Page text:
J. Michael Smith, Esq.
Michael P. Farris, JD, LLM
Federal Government Tramples Conscience Protections
Narrow Religious Exemption to New Health Insurance Guidelines
William A. Estrada, Esq.
Director of Federal Relations
August 23, 2011
Introduction and Background
On Monday, August 1, the Department of Health and Human Services (HHS) unveiled new guidelines related to the Obama administration’s implementation of the Patient Protection and Affordable Care Act (PPACA).
The new guidelines require most health insurance plans in the United States—including those offered by private employers—to provide full access to birth control, as well as abortion-inducing drugs such as “Ella” and “the morning after pill.” “Ella” and the “morning after pill” have been shown to harm women, and actually kill the developing baby by starving it of nutrients.
You may remember that HSLDA opposed the PPACA that was passed by the Democrat-controlled Congress and signed into law by President Obama last year. While this was not necessarily a homeschool issue, we believed that the health care law would increase the power of the federal government over families, threaten homeschool freedom through home visitation programs, and force all employers (including HSLDA) to fund abortion services in health care plans.
This concern is now becoming reality. Under the new HHS guidelines, most health insurance plans in the United States will have to provide the full range of birth control drugs by August 1, 2012. No co-pay can be required. From a fiscal perspective, it is impossible to see how this will bring down health care costs because birth control drugs are extremely expensive. And more importantly, this regulation will completely eliminate the right of employers to follow their conscience and refuse to offer birth control drugs to their employees in company-funded health care plans. Many employers object to using their company resources to pay for birth control, and many more strongly object to using company resources to pay for abortion-inducing drugs like “Ella” and the “morning after pill.”
To address the concerns of employers who have conscientious or religious objections to the new guidelines, the Obama administration also issued a regulation establishing a religious exemption to this new requirement. Unfortunately, the religious exemption is extremely narrow and will only apply to churches and other houses of worship, and possibly denominational seminaries. Religious organizations, most religious colleges, and other religious employers who have conscientious objections to offering birth control or abortion-inducing drugs will be forced to choose between abhorrent options. They will have to decide whether to end their insurance programs—which will hurt millions of employees across the nation—or violate their conscience by including birth control and abortion-inducing drugs in their insurance programs.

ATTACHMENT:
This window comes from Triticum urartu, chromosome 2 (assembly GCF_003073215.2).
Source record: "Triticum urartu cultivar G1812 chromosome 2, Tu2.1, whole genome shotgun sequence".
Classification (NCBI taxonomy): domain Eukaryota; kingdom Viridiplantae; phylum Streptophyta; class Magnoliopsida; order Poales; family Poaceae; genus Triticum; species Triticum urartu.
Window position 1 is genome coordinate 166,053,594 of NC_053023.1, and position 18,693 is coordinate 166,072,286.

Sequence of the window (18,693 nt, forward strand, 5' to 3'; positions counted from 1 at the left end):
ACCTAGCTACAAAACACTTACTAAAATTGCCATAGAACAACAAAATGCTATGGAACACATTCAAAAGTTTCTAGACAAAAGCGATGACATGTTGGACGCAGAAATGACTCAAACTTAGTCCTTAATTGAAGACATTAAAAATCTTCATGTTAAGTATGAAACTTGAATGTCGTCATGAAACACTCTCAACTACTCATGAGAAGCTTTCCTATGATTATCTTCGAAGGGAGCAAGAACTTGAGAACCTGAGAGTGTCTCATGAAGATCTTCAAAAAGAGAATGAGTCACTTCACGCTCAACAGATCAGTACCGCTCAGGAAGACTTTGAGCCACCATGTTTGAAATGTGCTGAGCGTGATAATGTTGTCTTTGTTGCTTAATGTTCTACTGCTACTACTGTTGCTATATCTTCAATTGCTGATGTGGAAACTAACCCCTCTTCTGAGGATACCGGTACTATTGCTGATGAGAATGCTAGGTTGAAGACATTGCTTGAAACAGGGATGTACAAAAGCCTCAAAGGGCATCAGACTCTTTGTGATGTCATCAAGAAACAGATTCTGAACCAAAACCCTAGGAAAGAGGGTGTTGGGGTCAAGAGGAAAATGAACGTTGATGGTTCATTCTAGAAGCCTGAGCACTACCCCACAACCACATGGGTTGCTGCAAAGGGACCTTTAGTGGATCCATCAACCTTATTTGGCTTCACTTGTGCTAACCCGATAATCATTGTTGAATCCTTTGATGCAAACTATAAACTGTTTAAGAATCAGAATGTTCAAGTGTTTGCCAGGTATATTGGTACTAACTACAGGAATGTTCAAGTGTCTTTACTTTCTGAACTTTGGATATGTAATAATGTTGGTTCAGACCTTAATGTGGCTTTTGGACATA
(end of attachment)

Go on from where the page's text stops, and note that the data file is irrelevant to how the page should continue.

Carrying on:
HSLDA has grave concerns with this narrow religious exemption. We believe that it should be broadened to not only include houses of worship, but also religious organizations, religious colleges, and employer-funded private health insurance plans if the employer has a conscientious objection to using corporate funds to pay for birth control or abortion-inducing drugs.
Yesterday, HSLDA submitted public comments opposing this proposed religious exemption regulation, and urging that it be substantially strengthened. You may read the text of HSLDA’s comments online.
In addition, we encourage you to submit comments to HHS about this proposed religious exemption. You may read the full text of the proposed religious exemption regulation and submit comments online. Please feel free to use some of HSLDA’s comments, or revise them into your own words. We also encourage you to bring this issue to the attention of your two U.S. senators and U.S. representative. You can find contact information for them by visiting HSLDA’s Legislative Toolbox.
Please note that your comments—including your name and contact information—become part of the public record. It is not required that you submit your name and address, however.
Because of the way that the previous Congress drafted the PPACA, there is no requirement that the administration respond to citizens’ comments about the new guidelines that force almost all insurance plans to provide abortion-inducing drugs like “Ella” and the “morning after pill.” These guidelines will go into effect on August 1, 2012 without anything that the new Congress or concerned citizens can do to stop it, short of Congress passing and President Obama signing new legislation into law.
However, the weak religious exemption regulation is open to public comments. The administration is required to respond to every comment that is made about the religious exemption regulation, and there is a chance that if enough Americans oppose this regulation and urge HHS to strengthen it to provide all employers with a religious exemption, the Obama administration will withdraw or modify it to protect the right of conscience. We encourage you to read the following resources for additional information:
If you have additional questions about this issue, please feel free to contact HSLDA’s federal relations department at firstname.lastname@example.org or 540-338-5600.